Henry Franklin Kilburn

From Wikipedia, the free encyclopedia
Jump to: navigation, search
Henry Franklin Kilburn
18910725.NYC.WestParkPresby.American Architect and Building News.jpg
West-Park Presbyterian Church, Amsterdam Avenue Facade Entrance, Upper West Side, New York City, 1889
Born February 20, 1844[1]
Ashfield, Massachusetts[1]
Died September 26, 1905[1]
New York City, New York[1]
Nationality USA
Known for Architect

Henry Franklin Kilburn, FAIA, (February 20, 1844, Ashfield, Massachusetts — September 26, 1905, New York City) was an American architect active in late-nineteenth- and early-twentieth-century New York City who is particularly associated with church architecture.[2] Although he practiced for a number of years, only toward the end of his career, however, was Kilburn primarily active with ecclesiastical commissions; the New York City Landmarks Preservation Commission reports that "Kilburn was also the architect of many private residences, factories, stables, and theaters in Manhattan."[1]

Life[edit]

Born in Ashfield, Massachusetts, Kilburn served in the Union Army during the American Civil War. After the war, he went to stu­dy and prac­tice ar­chi­tec­ture in Northampton, Massachusetts. Around 1869, at the age of twenty-five, he set up a practice in New York City and was elec­ted a prac­ticing mem­ber of the New York Chap­ter of the American Institute of Architects in 1896. "He was a mem­ber of the Ar­chi­tec­tu­ral Le­ague of New York and a num­ber of clubs and as­so­cia­ti­ons. He was elec­ted an As­so­ciate of the Ame­ri­can In­sti­tute of Ar­chi­tects in 1886 and a Fel­low in 1889."[3]

Much of Kilburn's work has not survived, and that which has, has been under threat of demolition or general dilapidation for many years. He worked in a variety of styles, producing all derivative work of other fashionable architect's styles, including Richardsonian Romanesque and Stanford White's refined Italianate style.[2] This was often due to his designing the more substantial additions or extensions of buildings. He established his practice in New York City around 1865.[2]

Works[edit]

Gallery[edit]

References[edit]

  1. ^ a b c d e f g h i New York City Landmarks Preservation Commission. "Designation List 425"
  2. ^ a b c d e Mosette Broderick and Lauren Jacobi (Committee to Preserve West-Park Presbyterian Church of the Friends of West-Park, a not-for-profit NY State corporation). Landmark: West-Park Presbyterian Church; West-Park Presbyterian: Landmarking a Cultural and Architectural Icon (October 2007)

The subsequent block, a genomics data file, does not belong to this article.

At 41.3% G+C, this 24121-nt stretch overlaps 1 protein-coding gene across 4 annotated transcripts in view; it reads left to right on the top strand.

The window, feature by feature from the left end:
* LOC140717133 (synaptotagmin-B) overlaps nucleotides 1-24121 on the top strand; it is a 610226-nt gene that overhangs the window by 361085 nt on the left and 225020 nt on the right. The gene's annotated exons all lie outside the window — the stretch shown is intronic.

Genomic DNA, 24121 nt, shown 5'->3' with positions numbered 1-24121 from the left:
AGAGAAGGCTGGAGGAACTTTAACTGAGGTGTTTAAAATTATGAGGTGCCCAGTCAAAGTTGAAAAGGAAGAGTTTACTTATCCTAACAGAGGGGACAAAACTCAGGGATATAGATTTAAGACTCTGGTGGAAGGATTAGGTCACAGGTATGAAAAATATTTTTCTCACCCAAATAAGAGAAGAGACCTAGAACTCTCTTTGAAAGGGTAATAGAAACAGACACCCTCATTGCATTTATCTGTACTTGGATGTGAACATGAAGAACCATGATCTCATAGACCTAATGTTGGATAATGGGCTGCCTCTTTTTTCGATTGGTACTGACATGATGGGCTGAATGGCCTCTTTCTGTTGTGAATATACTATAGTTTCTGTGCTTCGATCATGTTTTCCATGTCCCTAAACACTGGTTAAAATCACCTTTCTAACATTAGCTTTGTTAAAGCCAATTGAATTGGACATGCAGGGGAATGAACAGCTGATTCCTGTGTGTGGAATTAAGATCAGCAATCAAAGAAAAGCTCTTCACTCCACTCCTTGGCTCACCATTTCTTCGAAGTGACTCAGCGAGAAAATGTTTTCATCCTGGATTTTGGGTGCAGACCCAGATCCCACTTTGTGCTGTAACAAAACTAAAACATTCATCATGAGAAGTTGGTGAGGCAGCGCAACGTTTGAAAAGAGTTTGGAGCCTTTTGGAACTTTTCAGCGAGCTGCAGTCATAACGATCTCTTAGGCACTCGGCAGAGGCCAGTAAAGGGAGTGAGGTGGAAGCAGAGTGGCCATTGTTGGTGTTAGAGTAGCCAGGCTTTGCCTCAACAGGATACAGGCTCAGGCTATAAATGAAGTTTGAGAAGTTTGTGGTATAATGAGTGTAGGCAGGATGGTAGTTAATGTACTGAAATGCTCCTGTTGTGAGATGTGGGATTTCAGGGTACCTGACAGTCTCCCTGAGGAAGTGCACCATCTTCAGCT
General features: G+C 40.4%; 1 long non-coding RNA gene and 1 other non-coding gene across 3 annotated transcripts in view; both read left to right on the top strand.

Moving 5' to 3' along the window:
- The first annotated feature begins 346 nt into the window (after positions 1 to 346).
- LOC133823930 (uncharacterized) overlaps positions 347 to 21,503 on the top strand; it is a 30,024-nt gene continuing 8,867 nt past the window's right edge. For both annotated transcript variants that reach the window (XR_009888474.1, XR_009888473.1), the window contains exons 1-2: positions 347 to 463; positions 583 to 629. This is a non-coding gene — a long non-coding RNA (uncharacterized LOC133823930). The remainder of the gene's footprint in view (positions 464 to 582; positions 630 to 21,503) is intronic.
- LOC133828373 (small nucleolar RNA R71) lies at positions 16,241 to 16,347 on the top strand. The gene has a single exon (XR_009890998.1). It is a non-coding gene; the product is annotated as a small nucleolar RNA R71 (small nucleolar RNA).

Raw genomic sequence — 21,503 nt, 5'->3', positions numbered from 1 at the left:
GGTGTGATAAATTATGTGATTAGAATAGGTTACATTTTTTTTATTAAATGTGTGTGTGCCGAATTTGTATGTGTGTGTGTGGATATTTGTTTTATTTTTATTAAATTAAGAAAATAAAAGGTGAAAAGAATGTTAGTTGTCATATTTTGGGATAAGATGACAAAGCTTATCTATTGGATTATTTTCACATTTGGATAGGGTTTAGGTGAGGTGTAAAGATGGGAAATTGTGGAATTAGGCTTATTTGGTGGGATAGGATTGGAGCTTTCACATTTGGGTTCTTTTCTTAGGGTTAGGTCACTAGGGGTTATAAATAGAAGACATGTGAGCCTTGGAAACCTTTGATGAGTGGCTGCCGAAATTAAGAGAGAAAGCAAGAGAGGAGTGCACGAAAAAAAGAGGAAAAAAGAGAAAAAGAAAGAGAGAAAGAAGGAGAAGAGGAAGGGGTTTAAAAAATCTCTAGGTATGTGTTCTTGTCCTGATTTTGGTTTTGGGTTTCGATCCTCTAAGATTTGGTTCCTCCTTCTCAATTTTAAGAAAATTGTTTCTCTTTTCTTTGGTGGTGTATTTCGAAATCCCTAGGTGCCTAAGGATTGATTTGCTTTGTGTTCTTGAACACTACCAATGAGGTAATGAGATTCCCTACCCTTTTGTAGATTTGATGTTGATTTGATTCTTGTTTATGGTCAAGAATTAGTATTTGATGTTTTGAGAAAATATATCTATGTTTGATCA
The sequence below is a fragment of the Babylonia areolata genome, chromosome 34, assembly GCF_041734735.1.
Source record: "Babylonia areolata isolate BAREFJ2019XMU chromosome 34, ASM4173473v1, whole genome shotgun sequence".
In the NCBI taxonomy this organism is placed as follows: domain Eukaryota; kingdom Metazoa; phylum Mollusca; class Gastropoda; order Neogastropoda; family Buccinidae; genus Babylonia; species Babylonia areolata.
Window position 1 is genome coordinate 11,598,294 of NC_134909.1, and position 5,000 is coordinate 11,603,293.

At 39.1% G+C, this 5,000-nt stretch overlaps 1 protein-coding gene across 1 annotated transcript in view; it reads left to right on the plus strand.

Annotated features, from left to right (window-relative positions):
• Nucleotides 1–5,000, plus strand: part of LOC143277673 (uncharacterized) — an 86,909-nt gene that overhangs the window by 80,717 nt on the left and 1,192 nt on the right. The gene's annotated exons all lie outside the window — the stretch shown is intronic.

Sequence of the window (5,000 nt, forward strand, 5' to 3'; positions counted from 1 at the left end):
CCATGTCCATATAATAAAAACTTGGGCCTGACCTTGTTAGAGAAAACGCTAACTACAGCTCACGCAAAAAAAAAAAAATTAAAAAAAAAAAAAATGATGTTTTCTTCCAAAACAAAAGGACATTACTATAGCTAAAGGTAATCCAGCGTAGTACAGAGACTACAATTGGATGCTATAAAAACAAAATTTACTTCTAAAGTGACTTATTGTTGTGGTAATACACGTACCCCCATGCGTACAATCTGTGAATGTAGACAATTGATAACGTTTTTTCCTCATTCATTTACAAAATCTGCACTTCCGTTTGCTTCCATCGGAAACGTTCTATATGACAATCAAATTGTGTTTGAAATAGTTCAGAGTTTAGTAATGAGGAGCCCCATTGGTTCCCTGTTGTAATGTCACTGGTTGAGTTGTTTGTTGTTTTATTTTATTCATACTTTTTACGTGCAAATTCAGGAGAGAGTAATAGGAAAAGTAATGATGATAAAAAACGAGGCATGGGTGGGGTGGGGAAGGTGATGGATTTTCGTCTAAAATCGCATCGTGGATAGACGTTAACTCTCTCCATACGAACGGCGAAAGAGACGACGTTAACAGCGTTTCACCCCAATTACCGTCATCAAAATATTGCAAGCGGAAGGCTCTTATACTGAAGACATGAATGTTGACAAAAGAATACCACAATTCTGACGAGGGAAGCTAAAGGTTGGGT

3. ^ archINFORM
  4. ^ THE COUNCIL OF THE CITY OF NEW YORK COUNCIL MEMBER GALE A. BREWER.[1] "TESTIMONY BEFORE THE LANDMARKS PRESERVATION COMMISSION, JULY 14, 2009, Council Member Gale A. Brewer, 6th District, West Side of Manhattan"
  5. ^ "Block 1217 Lot 1"[2] The Upper West Side Book
  6. ^ "Wired New York - Forum"
  7. ^ Robert A. M. Stern, Thomas Mellins, and David Fishman, New York 1880: Architecture and Urbanism in the Gilded Age (New York City: The Monacelli Press, 1999), pp.770, 772, 773
  8. ^ Robert Miles Parker, The Upper West Side, New York (New York City: Harry N. Abrams, 1988), p.125
  9. ^ Norval White and Elliot Willensky, AIA Guide to New York City, rev. ed., (New York: Collier Books, 1978), p.196.
  10. ^ Kathryn E. Holliden, Leopold Eidlitz: Architecture and Idealism in the Gilded Age (New York: W. W. Norton and Company, 2008), p.171
  11. ^ Thomas Vitullo-Martin, co-chair of Friends of West-Park, quoted in Nadine Brozan, “Sacred Space But Earthly Challenges,” New York Times (25 April 2004)
  12. ^ Dolkart, Andrew S; Postal, Matthew A. (2004). Guide to New York City Landmarks. New York City Landmarks Preservation Committee. Mayor Michael R. Bloomberg (Author of Forward) (Third ed.). Hoboken, New Jersey: John Wiley & Sons. p. 313. 
  13. ^ New York Public Library NYPL Digital Library
  14. ^ New York Public Library NYPL Digital Library
  15. ^ "COLONIAL CLUB'S HOT ELECTION.; Four Tickets in the Field and Plenty of Hard Work Done."[3]New York Times. (May 2, 1893)
  16. ^ The World Almanac 1892 and Book of Facts (New York: Press Publishing, 1892), p.390.
  17. ^ The Upper East Side Book: 825 Fifth Avenue
  18. ^ New York Public Library NYPL Digital Gallery
  19. ^ Office for Metropolitan History, [4] "Manhattan NB Database 1900-1986," (24 Feb 2010), http://www.MetroHistory.com